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Critical Mass is a global cycling protest in which cyclists take to a city’s streets in large numbers to remind people to be mindful and respectful of other road users, and to assert cyclists’ rights to be on the road. This sticker is advertising Critical Mass Koln, which takes place on the last Friday of each month (Photo: Hannah Awcock).

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This sticker is in French rather than German or English, and reads “Everyone hates the Police.” The small boy in the foreground is holding a gun behind his back, hiding it from the police officers in the car who are talking to the other boy. Whilst tensions with police can be high in cities, particularly among ethnic minorities who often feel profiled and discriminated against, this is a disturbing image (Photo: Hannah Awcock).

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I’m not sure that this technically counts as a protest sticker, but I wanted to finish on a positive note 🙂 (Photo: Hannah Awcock).

 

Violence, Landscape, and Gender in Woman at War

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An English-language poster for Woman at War (2018).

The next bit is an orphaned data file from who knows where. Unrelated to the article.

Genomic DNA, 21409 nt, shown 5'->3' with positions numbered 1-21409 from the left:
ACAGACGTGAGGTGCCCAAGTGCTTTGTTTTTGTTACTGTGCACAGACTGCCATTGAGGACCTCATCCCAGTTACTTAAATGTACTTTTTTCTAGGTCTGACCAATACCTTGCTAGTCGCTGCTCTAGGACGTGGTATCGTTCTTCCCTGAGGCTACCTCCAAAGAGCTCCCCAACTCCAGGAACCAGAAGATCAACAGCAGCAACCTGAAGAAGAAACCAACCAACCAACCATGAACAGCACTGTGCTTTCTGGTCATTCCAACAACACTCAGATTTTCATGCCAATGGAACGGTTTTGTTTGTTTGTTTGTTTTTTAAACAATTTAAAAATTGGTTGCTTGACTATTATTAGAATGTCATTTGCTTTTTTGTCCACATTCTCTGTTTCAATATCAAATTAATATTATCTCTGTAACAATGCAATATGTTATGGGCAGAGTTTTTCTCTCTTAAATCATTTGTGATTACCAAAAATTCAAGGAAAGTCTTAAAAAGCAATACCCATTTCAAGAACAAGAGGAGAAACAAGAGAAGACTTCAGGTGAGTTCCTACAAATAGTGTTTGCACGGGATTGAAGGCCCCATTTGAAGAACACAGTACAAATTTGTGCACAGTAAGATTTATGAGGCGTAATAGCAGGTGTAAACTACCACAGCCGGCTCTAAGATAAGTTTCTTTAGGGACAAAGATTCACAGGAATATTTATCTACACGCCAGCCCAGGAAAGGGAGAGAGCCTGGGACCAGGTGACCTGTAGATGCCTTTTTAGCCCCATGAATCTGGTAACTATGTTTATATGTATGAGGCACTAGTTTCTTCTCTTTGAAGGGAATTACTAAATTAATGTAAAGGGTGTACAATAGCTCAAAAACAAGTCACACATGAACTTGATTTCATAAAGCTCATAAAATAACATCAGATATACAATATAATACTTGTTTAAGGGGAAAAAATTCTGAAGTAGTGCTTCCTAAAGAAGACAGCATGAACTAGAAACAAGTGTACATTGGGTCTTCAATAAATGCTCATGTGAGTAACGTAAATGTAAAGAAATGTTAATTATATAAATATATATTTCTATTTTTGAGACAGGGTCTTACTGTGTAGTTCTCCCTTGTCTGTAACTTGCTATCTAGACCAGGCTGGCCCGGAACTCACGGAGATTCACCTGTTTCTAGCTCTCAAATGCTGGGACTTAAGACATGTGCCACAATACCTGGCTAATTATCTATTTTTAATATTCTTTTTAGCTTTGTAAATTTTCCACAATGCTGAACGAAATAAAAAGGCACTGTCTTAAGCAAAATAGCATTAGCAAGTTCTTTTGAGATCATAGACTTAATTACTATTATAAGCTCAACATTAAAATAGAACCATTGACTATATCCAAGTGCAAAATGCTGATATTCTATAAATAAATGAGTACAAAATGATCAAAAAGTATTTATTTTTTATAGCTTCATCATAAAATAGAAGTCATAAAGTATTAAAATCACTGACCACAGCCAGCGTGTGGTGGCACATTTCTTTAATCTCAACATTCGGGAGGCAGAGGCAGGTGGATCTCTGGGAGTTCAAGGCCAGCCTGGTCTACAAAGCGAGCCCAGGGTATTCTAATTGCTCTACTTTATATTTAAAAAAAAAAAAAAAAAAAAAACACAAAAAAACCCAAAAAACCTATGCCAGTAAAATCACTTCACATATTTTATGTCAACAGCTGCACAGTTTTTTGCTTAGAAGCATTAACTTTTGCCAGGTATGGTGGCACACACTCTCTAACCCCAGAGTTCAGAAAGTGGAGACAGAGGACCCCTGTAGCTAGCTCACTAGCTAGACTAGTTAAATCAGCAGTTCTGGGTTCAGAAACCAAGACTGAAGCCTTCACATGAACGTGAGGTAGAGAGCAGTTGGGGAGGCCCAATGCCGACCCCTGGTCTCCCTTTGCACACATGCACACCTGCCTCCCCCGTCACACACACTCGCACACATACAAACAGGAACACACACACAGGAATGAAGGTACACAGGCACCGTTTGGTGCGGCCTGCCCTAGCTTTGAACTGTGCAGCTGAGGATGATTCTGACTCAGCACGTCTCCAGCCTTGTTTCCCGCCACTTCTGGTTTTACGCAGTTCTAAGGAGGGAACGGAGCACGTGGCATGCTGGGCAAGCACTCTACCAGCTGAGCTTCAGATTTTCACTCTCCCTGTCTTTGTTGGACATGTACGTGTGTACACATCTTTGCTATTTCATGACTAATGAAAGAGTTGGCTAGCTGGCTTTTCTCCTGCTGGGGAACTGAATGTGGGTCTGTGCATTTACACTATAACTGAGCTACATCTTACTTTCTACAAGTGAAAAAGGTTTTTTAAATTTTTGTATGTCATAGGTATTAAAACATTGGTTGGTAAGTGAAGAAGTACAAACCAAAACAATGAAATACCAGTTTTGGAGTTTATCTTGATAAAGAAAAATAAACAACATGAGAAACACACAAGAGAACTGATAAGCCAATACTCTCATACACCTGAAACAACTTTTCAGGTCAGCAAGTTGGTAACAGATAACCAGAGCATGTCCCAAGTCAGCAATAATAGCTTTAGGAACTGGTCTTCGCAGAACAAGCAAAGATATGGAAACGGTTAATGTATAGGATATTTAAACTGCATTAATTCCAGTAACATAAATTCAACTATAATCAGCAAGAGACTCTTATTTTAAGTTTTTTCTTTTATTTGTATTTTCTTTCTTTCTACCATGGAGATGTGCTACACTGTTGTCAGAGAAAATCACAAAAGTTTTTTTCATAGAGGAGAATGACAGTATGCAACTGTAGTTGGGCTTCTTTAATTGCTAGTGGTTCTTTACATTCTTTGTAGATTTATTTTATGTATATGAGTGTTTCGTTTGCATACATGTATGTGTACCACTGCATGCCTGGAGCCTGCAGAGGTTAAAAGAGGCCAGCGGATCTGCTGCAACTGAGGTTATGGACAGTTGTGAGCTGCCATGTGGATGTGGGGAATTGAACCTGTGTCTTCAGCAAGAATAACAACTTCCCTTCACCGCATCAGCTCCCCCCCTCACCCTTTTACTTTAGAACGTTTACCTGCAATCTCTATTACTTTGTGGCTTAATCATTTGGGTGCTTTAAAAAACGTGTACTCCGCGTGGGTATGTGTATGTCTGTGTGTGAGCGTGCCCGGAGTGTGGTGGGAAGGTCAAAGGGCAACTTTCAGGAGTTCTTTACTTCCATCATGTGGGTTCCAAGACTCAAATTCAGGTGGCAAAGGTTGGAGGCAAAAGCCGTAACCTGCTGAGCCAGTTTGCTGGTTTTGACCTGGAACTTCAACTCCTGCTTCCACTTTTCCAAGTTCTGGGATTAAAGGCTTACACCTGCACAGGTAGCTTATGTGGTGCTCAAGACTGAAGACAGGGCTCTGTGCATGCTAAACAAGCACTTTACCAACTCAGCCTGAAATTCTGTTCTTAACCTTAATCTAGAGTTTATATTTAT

I recently got the chance to see Woman at War, an Icelandic film that’s been receiving excellent reviews. Directed by Benedikt Erlingsson and staring Halldóra Geirharðsdóttir, it tells the story of Halla, a choirmaster who leads a double life as The Mountain Woman, waging a one-woman war against the expansion of heavy industry threatening the climate and Iceland’s natural environment. She’s very good at it too, until she is offered the chance of fulfilling her life-long dream of becoming a mother, and suddenly has to make some difficult decisions. The film is fantastic, and it draws on some really interesting debates and issues related to the geographies of protest.

Halla’s tactics are the cause of much controversy amongst the Icelandic media and politicians in Woman at War. She only ever commits violence against electricity pylons, never animals or people, but she is criticised for this nonetheless. When deciding on their tactics, activists must walk a fine line between doing something that will get attention and alienating people by going ‘too far’. Most of us consider violence against people and animals unacceptable whatever the cause, but people tend to be more tolerant of violence against objects. Despite this, Halla’s opponents use her tactics to undermine her argument. Her critics also accuse her of bypassing the democratic system and making unilateral decisions about Iceland’s future that she has no right to make, as she is not an elected official. In this way, Woman at War raises interesting questions about whether or not protest is democratic. It is widely understood that dissent and protest is an essential part of a healthy democracy, but how much pressure can we put on elected officials before it becomes unethical? Generally speaking, protest marches, rallies, petitions, and lobbying are considered acceptable, but violence, blackmail, or bribery is not. But does this lines shift if politicians refuse to engage, or if the future of the human race is as stake (as many people believe it is because of climate change)? This is not a debate with an easy answer.